Global stocks, oil fall on China data, Greece
NEW YORK, May 11 — Global shares and commodity prices fell today as investors wary of political deadlock in Greece and weak economic data from China cut back on their appetite for risk.
Fears of slower economic growth and uncertainty over Europe pushed government debt prices higher, with German Bund futures hitting record highs. An unexpected fall in US producer prices helped debt prices climb.
The price of crude oil, copper and gold all fell as the euro traded flat with the US dollar.
European shares fell and Wall Street opened lower, pulled down by bank shares after JPMorgan Chase & Co disclosed after markets closed yesterday a trading loss of at least US$2 billion (RM6.1 billion) from a failed hedging strategy.
The Dow Jones industrial average was down 64.56 points, or 0.50 per cent, at 12,790.48. The Standard & Poor’s 500 Index was down 7.82 points, or 0.58 per cent, at 1,350.17. The Nasdaq Composite Index was down 10.94 points, or 0.37 per cent, at 2,922.70.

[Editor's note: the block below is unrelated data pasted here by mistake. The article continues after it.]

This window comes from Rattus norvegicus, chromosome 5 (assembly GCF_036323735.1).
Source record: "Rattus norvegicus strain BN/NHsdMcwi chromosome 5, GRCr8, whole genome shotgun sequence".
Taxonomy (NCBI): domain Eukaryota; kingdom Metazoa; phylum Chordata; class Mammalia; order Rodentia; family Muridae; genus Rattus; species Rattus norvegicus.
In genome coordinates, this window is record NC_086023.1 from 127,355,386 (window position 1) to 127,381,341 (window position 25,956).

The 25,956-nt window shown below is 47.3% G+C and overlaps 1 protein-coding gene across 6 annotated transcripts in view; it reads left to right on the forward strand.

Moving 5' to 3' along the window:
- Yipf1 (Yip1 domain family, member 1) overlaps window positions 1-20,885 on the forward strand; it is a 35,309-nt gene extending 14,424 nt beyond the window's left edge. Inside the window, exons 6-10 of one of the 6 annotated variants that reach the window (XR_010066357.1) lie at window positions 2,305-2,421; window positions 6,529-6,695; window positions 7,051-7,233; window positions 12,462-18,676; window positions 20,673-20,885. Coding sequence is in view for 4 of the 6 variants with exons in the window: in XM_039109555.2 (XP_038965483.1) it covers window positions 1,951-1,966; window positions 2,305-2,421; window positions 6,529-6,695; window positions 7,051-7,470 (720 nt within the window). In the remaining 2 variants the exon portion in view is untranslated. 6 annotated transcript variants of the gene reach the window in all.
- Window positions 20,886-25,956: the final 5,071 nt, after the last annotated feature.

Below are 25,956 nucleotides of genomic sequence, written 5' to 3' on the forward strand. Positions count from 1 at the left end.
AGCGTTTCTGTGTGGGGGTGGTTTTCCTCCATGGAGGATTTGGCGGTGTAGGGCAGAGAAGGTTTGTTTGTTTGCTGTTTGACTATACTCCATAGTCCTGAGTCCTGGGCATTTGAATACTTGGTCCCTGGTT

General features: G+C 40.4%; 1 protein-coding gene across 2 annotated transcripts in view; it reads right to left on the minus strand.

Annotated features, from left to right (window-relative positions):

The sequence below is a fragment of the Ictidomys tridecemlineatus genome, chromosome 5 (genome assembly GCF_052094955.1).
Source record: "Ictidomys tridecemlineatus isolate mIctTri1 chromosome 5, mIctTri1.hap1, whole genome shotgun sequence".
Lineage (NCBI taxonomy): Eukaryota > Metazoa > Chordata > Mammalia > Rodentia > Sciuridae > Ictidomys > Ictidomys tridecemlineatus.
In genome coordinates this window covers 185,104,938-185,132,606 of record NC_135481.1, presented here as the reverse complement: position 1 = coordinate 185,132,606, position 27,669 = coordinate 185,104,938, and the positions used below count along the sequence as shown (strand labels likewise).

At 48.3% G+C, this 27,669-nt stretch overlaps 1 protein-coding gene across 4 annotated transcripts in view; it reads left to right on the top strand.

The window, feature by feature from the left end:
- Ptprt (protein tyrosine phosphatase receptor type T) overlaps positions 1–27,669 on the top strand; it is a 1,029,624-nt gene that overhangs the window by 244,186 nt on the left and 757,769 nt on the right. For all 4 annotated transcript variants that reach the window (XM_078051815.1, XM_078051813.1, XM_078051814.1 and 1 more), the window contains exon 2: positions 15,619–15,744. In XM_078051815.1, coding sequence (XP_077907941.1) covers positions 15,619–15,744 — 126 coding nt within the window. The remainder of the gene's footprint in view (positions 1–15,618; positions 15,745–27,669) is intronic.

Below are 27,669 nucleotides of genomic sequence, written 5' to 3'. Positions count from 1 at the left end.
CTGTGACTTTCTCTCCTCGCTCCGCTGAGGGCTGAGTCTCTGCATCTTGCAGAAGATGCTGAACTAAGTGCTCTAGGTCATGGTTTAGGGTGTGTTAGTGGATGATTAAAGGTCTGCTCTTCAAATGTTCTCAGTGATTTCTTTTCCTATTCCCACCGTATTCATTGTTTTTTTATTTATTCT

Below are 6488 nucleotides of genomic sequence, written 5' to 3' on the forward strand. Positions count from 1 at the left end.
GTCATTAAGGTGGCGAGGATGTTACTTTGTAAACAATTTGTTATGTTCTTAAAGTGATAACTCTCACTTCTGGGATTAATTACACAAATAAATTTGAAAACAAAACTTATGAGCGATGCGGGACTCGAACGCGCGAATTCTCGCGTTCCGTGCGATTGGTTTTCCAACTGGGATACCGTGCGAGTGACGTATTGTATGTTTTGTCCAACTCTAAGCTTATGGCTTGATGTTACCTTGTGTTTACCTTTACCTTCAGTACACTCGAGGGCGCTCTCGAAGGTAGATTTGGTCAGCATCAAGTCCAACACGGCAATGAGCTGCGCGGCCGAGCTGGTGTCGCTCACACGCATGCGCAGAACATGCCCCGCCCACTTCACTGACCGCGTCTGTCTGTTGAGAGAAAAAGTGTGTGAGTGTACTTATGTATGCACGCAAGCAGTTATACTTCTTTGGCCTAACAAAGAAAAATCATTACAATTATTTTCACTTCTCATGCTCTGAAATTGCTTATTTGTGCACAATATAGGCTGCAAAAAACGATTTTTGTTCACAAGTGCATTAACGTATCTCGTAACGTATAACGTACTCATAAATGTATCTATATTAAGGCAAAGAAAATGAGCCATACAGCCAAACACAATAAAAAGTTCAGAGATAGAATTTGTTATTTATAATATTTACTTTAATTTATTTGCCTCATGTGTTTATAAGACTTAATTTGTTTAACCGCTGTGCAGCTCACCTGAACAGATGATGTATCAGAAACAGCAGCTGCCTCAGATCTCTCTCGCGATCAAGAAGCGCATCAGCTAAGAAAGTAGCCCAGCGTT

The FTSEurofirst index of top European stocks dipped 0.6 per cent to 1012.59 points, led by banking shares, which were hit by JPMorgan.
The MSCI world equity index was on course for a second weekly loss of more than 2 per cent and emerging equities were set for their biggest weekly loss since November, as investors dropped riskier assets.
German Bund futures rose as high as 143.09, up 48 ticks on the day, and Bund yields hovered near record lows of 1.50 per cent.
The benchmark 10-year US Treasury note was up 9/32 in price to yield 1.84 per cent.
The euro bounced from a 3-1/2 month low of US$1.2905, and was trading just off break-even, at 1.2929.
“Today there is a flight-to-safety — Greece is not resolved, Spain is not resolved ... and JPMorgan adds a bit of concern simply because they were assumed to be the well-run bank and if this sort of thing could happen there where else could it happen,” said Lou Brien, market strategist with DRW Trading Group in Chicago.
Crude prices fell below US$112 a barrel after a weak reading of industrial growth in China sparked worries that demand may slow from the world’s No. 2 oil consumer.
Chinese industrial output expanded at its slowest annual pace in April in nearly three years. When paired with poor trade figures yesterday, the data suggest China’s economy continues to slow after a weak first-quarter performance.
Brent crude futures for June delivery lost 87 cents to US$111.86 a barrel.
The US light sweet June contract dropped 97 cents to US$96.10 a barrel.
The US dollar index was up 0.06 per cent at 80.161, and against the Japanese yen, the dollar was down 0.08 per cent at 79.86. — Reuters